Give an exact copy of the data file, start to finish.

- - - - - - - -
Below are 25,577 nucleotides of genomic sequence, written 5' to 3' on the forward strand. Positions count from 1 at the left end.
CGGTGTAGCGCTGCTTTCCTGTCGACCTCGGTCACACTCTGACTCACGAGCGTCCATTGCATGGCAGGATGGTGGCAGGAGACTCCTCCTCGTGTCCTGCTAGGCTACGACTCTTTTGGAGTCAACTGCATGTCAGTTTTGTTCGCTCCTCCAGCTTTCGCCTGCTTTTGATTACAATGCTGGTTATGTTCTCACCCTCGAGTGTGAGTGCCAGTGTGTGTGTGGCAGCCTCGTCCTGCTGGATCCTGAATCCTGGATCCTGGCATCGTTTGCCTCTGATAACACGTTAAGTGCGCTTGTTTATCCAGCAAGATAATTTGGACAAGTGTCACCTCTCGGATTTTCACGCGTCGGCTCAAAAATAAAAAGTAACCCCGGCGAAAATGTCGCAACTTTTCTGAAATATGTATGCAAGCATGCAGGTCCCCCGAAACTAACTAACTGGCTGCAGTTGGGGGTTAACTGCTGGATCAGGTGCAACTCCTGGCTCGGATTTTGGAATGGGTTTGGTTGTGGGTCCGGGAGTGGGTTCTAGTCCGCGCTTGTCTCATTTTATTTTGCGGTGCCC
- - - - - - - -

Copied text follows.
Below are 25,577 nucleotides of genomic sequence, written 5' to 3' on the forward strand. Positions count from 1 at the left end.
CGGTGTAGCGCTGCTTTCCTGTCGACCTCGGTCACACTCTGACTCACGAGCGTCCATTGCATGGCAGGATGGTGGCAGGAGACTCCTCCTCGTGTCCTGCTAGGCTACGACTCTTTTGGAGTCAACTGCATGTCAGTTTTGTTCGCTCCTCCAGCTTTCGCCTGCTTTTGATTACAATGCTGGTTATGTTCTCACCCTCGAGTGTGAGTGCCAGTGTGTGTGTGGCAGCCTCGTCCTGCTGGATCCTGAATCCTGGATCCTGGCATCGTTTGCCTCTGATAACACGTTAAGTGCGCTTGTTTATCCAGCAAGATAATTTGGACAAGTGTCACCTCTCGGATTTTCACGCGTCGGCTCAAAAATAAAAAGTAACCCCGGCGAAAATGTCGCAACTTTTCTGAAATATGTATGCAAGCATGCAGGTCCCCCGAAACTAACTAACTGGCTGCAGTTGGGGGTTAACTGCTGGATCAGGTGCAACTCCTGGCTCGGATTTTGGAATGGGTTTGGTTGTGGGTCCGGGAGTGGGTTCTAGTCCGCGCTTGTCTCATTTTATTTTGCGGTGCCC